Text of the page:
Errors caused by Chinese word segmentation can generate a cascading failure, which hurt the performance of downstream tasks such as NER. Latest developments in Chinese NER (e.g., Peng and Dredze, 2015; He and Sun, 2016; Peng and Dredze, 2016; He and Sun, 2017; Zhang and Yang, 2018; Zhao et al., 2018) have yet shown little focus on this issue. Chen et al. (2015c) found that by assembling these single words back together, information groups and sentence structure are better reserved, which could benefit downstream tasks such as NER.

Inspired by Chen et al. (2015c), we integrate in this paper a boundary assembling step into the state-of-the-art LSTM model for Chinese word segmentation, and feed the output into a CRF model for NER, resulting in a 2% absolute improvement on the overall F1 score over current state-of-the-art methods.

This paper is organized as follows. In Section 2 we discuss our model, which consists of an LSTM module for Chinese word segmentation, a boundary assembling step for more accurate word segmentation, and a CRF module for NER. We show the experiment results and discuss the model performance in Section 3. We conclude in Section 4.

2 Model

Our model consists of three modules. A diagram of the model is shown in Figure 1

. Characters in the input text for Chinese word segmentation are converted to vectors that are used to train the LSTM module. Output of the LSTM module are transformed by a biased-linear transformation to get likelihood scores of segmentation labeling, then passed through the boundary assembling module. The updated boundary information is used as feature input into the CRF for Chinese word segmentation (CWS), together with character-vector sequences. In each training epoch, CRF for CWS provides feedback into the LSTM hidden layer and the biased-linear transformation to update the hyper-parameters. Another corpus for NER is then used to train the LSTM again, the hidden vector of which (now contains segmentation information updated by the boundary assembling method) is taken as feature input to CRF for NER. Lexical features extracted from the input text for NER, as well as the word embedding sequence, are also taken by the CRF module as input to generate NER labels. This section provides descriptions for each module.

2.1 LSTM for Word Segmentation

We choose an LSTM module for the CWS task. Raw input Chinese text is converted from characters to vectors with character-positional input embeddings pre-trained by Peng and Dredze (2016) over 112,971,734 Weibo messages using word2vec (Mikolov et al., 2013). Detailed parameter settings can be found in Peng and Dredze (2015). The embeddings contain 52,057 unique characters in a 100-dimension space.

The LSTM module takes these vectors into a single layer that contains 150 nodes, and modifies them into likelihood scores for each segmentation label. A biased-linear transformation is carried out on these likelihood scores, generating predicted labels for segmentation. These labels are then modified by the Boundary Assembling module, which we will discuss in detail in the next section. Because labels are in sequence, and dependency may exist among adjacent labels, a transition probability matrix is introduced. The likelihood score together with the transition score are taken by a CRF module with a maximum-likelihood training objective. Feedbacks based on the loss function of the CRF are then given to the LSTM’s hidden layer and the biased-linear transformation’s parameters for update.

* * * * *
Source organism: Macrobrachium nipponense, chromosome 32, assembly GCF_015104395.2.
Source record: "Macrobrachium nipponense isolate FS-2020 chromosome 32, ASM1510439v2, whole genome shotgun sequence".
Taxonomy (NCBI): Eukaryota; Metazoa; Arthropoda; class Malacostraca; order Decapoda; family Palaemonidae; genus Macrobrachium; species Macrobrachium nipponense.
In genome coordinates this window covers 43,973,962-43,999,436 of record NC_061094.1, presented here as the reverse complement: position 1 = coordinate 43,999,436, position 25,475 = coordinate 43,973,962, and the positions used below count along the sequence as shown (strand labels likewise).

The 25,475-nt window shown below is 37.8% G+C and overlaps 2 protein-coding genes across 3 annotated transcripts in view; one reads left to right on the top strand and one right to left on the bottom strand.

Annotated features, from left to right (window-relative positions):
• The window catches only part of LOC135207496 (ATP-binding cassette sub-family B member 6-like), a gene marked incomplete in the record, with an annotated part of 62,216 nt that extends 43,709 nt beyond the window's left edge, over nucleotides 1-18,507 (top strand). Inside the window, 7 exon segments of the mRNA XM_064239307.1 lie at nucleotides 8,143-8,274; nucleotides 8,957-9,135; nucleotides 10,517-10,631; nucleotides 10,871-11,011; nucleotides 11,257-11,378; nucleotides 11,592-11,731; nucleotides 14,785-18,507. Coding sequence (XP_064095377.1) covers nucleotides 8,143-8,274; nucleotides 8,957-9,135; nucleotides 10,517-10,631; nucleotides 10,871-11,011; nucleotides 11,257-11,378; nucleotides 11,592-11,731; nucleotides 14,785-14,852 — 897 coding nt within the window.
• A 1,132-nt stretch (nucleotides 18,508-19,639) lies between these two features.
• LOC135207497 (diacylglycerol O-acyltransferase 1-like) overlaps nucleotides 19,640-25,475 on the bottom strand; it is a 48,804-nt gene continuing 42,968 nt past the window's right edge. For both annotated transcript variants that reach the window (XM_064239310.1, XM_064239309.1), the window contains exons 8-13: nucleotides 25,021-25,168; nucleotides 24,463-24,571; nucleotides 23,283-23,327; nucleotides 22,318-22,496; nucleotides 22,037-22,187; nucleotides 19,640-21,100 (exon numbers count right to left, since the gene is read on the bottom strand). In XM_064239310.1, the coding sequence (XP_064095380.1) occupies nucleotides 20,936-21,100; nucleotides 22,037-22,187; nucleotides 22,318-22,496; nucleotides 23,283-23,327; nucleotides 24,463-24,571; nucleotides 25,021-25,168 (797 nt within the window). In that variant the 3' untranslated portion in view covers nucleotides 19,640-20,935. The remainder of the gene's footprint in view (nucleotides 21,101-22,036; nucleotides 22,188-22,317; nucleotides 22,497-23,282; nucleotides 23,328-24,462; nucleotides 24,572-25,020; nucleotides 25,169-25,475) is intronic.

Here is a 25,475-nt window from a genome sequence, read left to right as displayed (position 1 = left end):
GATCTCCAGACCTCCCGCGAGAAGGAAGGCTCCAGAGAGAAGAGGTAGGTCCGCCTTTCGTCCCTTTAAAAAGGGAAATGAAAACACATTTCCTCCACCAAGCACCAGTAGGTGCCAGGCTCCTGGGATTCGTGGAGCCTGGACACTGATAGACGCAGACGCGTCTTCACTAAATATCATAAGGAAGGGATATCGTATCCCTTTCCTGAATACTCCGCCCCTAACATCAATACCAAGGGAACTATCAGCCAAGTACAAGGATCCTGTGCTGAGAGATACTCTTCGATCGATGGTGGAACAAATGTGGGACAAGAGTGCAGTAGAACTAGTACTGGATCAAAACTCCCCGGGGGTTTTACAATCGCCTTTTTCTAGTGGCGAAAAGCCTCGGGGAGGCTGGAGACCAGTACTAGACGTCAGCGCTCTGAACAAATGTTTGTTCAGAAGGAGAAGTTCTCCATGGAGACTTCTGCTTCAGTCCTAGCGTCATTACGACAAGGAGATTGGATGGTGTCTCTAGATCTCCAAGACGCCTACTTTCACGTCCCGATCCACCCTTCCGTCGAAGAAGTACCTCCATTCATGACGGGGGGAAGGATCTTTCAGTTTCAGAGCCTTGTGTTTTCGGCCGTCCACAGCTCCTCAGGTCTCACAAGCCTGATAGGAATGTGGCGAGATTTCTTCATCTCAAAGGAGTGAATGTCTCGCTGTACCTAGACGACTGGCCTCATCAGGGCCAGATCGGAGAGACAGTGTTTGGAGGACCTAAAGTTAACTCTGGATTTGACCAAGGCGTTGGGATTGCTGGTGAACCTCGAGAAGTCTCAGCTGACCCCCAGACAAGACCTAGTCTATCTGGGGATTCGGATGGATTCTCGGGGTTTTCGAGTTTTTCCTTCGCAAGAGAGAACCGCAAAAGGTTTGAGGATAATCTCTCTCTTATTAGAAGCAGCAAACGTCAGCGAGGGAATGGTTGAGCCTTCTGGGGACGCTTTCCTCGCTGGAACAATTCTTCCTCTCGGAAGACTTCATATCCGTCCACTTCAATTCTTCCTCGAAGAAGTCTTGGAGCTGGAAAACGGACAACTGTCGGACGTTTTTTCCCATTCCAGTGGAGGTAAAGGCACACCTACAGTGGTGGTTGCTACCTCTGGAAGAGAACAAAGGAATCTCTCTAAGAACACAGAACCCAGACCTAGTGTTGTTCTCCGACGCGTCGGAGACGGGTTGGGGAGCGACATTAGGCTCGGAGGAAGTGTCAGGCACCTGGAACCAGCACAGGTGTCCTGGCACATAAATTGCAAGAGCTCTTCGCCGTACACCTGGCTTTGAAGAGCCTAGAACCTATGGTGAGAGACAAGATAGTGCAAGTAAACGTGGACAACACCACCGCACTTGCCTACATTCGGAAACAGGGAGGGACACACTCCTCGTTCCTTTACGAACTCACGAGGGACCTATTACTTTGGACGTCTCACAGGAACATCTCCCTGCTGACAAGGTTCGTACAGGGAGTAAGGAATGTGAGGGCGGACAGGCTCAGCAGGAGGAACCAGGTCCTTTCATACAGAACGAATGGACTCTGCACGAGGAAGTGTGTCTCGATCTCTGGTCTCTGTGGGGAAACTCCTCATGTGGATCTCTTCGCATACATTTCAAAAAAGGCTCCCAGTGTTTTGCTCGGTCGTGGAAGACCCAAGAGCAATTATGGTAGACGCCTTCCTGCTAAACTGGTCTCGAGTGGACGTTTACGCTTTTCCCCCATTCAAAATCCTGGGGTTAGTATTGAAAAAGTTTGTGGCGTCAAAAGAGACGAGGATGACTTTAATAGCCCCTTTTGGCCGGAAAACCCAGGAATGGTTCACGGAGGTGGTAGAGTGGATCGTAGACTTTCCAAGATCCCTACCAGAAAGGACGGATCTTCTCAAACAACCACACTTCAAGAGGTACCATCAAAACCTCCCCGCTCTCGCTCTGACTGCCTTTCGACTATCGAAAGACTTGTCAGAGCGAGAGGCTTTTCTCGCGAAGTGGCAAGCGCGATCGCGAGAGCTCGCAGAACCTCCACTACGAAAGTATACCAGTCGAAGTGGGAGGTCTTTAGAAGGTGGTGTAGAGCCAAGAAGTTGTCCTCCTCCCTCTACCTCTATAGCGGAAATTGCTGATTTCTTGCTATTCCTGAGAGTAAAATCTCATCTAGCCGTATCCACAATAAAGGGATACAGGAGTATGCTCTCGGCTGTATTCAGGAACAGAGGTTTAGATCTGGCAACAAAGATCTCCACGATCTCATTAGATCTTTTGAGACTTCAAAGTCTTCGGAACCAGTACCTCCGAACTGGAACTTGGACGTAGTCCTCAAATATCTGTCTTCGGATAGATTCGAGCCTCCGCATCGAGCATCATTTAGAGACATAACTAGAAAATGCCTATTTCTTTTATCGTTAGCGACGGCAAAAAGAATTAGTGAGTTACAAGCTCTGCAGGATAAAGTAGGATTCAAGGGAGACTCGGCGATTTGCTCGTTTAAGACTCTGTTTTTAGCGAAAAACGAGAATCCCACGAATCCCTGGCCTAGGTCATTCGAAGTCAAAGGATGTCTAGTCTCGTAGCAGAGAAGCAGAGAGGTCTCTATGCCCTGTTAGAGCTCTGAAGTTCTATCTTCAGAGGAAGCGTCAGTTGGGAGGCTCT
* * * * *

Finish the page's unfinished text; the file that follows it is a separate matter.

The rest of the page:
2.2 Boundary Assembling Method

In each sentence, Chinese characters are labeled as either Begin, Inside, End, or Singleton (BIES labeling). The likelihood of individual Chinese characters being labeled as each type is calculated by the LSTM module described in the previous section. Chen et al. (2015c) found in a Chinese corpus that the word label ”End” has a better performance than ”Begin”. This motivates us to carry out a backward greedy search over each sentence’s label sequence to identify word boundaries. If two words segmented in a sentence are identified as nouns, and one word is immediately before the other, we assemble their boundaries, creating a new word candidate for entity recognition. This strategy has the advantage to find named entities with long word length. It also reduces the influence caused by different segmentation criteria.

2.3 CRF for Named Entity Recognition

A log-bilinear CRF module is used for the NER task, and takes three inputs. The first is the sequential character-positional embeddings mentioned above. The second is the hidden vector from LSTM as dynamic feature inputs. The third is lexical features extracted from the input text. These lexical features are the likelihood of a character being at a specific position of a noun (first character of a noun, second character of a noun, etc.), and is achieved by comparing the character with a pre-defined dictionary trained by Peng and Dredze (2015).